rutabagaAh, the rutabaga (or swede in the U.K.). They’re ugly. They’re hard to cut into. They’re hard to peel. Most people don’t have a clue what they are. So why bother? Because cooked properly, this ugly vegetable can be really delicious.

I was first introduced to this vegetable as a young girl. My mother was raised in a rural area that had the right type of soil for growing all kinds of root vegetables. In addition to growing carrots and potatoes, most of the local farmers also grew rutabaga.

Every Sunday, my mother served an old fashioned dinner complete with a roast beef or chicken, all kinds of veggies and salad, and always, there would be mashed rutabaga in a small bowl next to the mashed potatoes. My father would mix his mashed rutabaga with the mashed potatoes, while my mother would eat them separately. This was the only way I had ever heard of using rutabaga.

As a young adult, I one day decided to replicate one of my mother’s Sunday dinners. Yikes! First, the rutabaga was hard to find in the local grocery store, and they were enormous. Then, of course, the checkout clerk had no idea what the thing was (and that’s still true for most clerks today). Then, when I got home, I discovered just how very hard it was to cut open. I ended up using a cleaver, and sort of pounding up and down on a cutting board until it finally split in half. While it was tasty, all of the effort put me off rutabagas for years.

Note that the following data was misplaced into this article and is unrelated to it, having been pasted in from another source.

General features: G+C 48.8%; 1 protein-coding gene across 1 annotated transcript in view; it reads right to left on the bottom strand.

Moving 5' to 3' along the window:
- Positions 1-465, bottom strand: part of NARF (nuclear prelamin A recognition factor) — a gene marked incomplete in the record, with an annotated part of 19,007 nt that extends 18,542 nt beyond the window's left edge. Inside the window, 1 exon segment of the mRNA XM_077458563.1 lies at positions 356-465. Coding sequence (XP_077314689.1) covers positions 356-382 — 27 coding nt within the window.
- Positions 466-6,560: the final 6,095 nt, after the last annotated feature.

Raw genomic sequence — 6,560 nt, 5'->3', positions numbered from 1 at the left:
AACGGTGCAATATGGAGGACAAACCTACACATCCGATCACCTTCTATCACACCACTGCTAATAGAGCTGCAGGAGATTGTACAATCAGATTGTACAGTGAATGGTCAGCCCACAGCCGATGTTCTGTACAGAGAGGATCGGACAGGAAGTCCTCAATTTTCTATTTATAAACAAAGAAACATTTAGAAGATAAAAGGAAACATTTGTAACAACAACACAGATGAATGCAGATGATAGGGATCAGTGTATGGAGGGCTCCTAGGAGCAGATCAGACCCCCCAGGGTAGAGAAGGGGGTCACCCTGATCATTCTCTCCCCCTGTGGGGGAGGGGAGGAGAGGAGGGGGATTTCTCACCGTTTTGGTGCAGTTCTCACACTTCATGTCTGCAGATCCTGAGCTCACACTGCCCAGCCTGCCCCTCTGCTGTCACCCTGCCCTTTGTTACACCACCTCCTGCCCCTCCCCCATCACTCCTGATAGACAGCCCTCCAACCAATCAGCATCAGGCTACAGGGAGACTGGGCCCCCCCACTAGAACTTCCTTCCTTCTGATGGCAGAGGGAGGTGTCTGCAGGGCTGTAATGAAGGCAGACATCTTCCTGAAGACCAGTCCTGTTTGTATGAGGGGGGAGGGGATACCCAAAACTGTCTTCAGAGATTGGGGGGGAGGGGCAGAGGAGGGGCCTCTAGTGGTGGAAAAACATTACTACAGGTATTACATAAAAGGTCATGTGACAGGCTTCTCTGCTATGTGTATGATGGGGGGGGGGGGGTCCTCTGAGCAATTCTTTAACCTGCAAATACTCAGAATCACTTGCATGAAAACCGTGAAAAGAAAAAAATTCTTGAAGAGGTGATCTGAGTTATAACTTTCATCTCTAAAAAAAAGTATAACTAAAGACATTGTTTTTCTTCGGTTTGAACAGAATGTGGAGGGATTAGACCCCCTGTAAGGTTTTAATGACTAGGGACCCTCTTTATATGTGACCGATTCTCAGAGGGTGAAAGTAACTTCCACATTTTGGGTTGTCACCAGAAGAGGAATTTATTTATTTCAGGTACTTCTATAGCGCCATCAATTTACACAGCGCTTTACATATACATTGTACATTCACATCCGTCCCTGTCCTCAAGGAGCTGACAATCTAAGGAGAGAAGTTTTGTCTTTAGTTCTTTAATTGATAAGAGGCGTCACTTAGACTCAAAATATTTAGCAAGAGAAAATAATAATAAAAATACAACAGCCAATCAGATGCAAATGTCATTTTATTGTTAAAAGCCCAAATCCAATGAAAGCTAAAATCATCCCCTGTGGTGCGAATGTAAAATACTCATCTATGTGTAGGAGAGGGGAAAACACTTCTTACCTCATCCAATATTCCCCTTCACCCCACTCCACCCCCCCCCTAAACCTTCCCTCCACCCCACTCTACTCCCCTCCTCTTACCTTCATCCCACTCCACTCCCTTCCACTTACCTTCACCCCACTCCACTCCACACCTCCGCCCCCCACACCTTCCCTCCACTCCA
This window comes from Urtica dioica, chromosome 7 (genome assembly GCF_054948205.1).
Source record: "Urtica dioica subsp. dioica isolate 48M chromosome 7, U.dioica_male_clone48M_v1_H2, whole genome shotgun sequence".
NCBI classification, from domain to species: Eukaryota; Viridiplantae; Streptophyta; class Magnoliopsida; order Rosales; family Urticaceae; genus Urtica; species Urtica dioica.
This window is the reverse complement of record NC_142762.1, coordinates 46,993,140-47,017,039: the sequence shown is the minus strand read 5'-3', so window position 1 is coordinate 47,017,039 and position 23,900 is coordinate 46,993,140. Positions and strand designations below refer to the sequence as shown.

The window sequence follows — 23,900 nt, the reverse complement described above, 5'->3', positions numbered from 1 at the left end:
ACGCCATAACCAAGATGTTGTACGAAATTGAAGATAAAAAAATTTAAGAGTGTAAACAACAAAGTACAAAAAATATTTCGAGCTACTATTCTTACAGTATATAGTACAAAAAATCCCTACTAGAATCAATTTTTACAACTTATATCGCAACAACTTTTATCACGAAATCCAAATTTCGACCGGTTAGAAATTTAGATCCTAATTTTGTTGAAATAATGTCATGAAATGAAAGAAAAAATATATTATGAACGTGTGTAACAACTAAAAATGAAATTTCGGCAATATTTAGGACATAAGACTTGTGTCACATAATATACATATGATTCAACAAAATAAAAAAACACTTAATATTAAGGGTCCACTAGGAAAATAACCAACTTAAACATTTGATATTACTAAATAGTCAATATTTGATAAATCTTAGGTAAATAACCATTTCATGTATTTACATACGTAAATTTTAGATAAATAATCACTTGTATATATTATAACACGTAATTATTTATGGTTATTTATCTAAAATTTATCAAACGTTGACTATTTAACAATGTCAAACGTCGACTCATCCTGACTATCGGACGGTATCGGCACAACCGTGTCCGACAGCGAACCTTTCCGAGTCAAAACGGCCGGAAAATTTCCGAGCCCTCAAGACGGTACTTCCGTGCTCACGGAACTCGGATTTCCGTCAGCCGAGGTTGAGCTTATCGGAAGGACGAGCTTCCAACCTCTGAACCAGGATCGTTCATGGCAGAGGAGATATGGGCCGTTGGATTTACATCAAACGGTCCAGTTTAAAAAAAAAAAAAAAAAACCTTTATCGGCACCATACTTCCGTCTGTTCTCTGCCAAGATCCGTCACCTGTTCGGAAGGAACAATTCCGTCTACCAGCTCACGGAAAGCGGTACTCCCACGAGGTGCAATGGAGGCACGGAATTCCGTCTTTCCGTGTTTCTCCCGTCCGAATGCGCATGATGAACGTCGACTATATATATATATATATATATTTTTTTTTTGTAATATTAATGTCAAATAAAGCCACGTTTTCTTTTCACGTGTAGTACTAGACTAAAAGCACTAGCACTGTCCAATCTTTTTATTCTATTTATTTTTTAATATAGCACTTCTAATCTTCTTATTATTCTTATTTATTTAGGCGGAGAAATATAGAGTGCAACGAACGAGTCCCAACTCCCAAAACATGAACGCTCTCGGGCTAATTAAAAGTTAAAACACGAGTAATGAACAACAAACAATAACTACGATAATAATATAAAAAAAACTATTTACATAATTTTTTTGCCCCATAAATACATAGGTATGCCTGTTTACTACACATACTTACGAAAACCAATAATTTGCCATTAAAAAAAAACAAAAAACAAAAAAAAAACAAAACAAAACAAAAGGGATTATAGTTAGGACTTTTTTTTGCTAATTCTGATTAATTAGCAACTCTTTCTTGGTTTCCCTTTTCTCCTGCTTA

Then, about five years ago, I had some marvelous chicken vegetable soup in a restaurant. It had big chunks of chicken, and chunks of wonderful vegetables. But the tastiest vegetable, and the one that really made the soup, was this orangish, almost sweet tasting veggie. I finally asked the waiter what it was. He didn’t know, and checked with the chef, who informed him that it was a rutabaga! What a revelation. I could use rutabagas in more ways than mashed, with mashed potatoes.

Since then, I’ve been cooking them on a fairly regular basis, in a variety of ways. I discovered that they’re marvelous raw with veggie dip. They’re also very tasty when roasted with a bit of olive oil and salt and pepper. But my very favorite ways to use them are as additions to soups and stews. I pretty much add chunks of rutabaga to any type of soup I make (vegetable, chicken, even bean).

I have learned to avoid buying the very large ones. I generally go for ones that aren’t a whole lot larger than a softball. They’re much easier to cut into pieces. I recently learned that they’re part of the turnip family, which was a big shock to me, because I’ve never cooked a turnip. Now I’m thinking I should probably give turnips a try as well.

Do you ever make rutabaga? If so, what are some of your favorite recipes?


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My first memory is sitting with my mother on a blanket in our backyard surrounded by books and she is reading one of them to me. My love of reading was encouraged by my parents and it continues to today. I’ve gone through a lot of different genres over the years, but I currently primarily read mysteries (historical mysteries are my favorites) and romances (focusing on contemporaries, categories, and steampunk). When I’m not reading or working, I love to travel, knit, and work on various community projects.